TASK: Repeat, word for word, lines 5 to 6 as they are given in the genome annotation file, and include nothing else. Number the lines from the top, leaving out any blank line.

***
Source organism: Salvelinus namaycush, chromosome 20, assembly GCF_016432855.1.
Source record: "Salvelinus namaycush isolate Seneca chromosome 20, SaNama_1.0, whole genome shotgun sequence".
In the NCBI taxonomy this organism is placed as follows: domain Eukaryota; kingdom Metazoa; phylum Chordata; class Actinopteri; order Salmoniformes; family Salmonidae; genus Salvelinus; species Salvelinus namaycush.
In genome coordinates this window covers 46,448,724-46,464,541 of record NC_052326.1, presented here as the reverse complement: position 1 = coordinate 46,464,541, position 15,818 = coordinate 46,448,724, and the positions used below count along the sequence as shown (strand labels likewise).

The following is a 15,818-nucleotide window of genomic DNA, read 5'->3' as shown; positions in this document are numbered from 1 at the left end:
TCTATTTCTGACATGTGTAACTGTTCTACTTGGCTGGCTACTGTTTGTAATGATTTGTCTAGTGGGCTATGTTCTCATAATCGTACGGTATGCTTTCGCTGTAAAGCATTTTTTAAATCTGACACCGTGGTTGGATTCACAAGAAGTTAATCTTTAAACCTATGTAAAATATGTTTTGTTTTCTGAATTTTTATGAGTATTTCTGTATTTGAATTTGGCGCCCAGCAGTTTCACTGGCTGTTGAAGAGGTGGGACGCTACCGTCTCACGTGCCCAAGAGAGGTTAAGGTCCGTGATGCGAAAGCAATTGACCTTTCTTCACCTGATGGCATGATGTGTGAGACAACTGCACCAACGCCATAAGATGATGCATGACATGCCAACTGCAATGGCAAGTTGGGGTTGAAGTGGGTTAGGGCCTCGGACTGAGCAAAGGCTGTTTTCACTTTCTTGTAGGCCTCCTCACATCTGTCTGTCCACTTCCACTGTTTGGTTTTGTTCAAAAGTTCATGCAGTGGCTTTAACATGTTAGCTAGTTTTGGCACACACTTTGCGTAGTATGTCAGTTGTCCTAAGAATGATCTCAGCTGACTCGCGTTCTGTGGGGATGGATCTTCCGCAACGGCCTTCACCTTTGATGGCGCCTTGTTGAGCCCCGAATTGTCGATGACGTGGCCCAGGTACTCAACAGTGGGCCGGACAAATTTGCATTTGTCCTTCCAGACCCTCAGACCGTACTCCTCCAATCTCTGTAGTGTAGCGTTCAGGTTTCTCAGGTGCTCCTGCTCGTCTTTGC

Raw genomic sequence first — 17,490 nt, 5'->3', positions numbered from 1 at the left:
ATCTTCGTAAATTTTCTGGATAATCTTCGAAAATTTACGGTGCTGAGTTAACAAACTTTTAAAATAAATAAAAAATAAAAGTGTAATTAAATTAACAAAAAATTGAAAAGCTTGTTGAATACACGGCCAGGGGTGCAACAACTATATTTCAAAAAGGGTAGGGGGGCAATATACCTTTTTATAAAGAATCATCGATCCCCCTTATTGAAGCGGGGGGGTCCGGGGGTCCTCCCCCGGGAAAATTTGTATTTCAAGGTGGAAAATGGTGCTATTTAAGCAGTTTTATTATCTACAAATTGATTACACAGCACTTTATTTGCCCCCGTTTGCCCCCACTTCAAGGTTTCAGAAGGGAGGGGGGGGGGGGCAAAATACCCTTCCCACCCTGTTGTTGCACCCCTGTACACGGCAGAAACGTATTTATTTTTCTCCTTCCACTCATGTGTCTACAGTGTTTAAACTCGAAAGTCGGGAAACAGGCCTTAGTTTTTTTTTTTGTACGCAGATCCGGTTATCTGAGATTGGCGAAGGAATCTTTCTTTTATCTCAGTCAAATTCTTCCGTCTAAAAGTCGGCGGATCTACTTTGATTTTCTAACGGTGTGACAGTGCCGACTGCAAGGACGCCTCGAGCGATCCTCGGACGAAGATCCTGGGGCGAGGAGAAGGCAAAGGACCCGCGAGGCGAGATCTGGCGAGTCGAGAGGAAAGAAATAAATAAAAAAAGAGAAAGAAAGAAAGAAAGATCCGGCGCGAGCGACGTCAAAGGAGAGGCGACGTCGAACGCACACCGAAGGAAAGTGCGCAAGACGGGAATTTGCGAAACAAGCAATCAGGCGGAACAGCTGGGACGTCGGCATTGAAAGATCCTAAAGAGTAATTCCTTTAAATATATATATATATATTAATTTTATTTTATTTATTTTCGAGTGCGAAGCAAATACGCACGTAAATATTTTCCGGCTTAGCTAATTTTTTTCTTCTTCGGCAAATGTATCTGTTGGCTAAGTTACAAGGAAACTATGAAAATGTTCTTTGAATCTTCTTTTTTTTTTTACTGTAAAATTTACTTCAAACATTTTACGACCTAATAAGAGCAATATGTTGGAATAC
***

The following is a 15,818-nucleotide window of genomic DNA, read 5'->3' as shown; positions in this document are numbered from 1 at the left end:
TCTATTTCTGACATGTGTAACTGTTCTACTTGGCTGGCTACTGTTTGTAATGATTTGTCTAGTGGGCTATGTTCTCATAATCGTACGGTATGCTTTCGCTGTAAAGCATTTTTTAAATCTGACACCGTGGTTGGATTCACAAGAAGTTAATCTTTAAACCTATGTAAAATATGTTTTGTTTTCTGAATTTTTATGAGTATTTCTGTATTTGAATTTGGCGCCCAGCAGTTTCACTGGCTGTTGAAGAGGTGGGACGCTACCGTCTCACGTGCCCAAGAGAGGTTAAGGTCCGTGATGCGAAAGCAATTGACCTTTCTTCACCTGATGGCATGATGTGTGAGACAACTGCACCAACGCCATAAGATGATGCATGACATGCCAACTGCAATGGCAAGTTGGGGTTGAAGTGGGTTAGGGCCTCGGACTGAGCAAAGGCTGTTTTCACTTTCTTGTAGGCCTCCTCACATCTGTCTGTCCACTTCCACTGTTTGGTTTTGTTCAAAAGTTCATGCAGTGGCTTTAACATGTTAGCTAGTTTTGGCACACACTTTGCGTAGTATGTCAGTTGTCCTAAGAATGATCTCAGCTGACTCGCGTTCTGTGGGGATGGATCTTCCGCAACGGCCTTCACCTTTGATGGCGCCTTGTTGAGCCCCGAATTGTCGATGACGTGGCCCAGGTACTCAACAGTGGGCCGGACAAATTTGCATTTGTCCTTCCAGACCCTCAGACCGTACTCCTCCAATCTCTGTAGTGTAGCGTTCAGGTTTCTCAGGTGCTCCTGCTCGTCTTTGC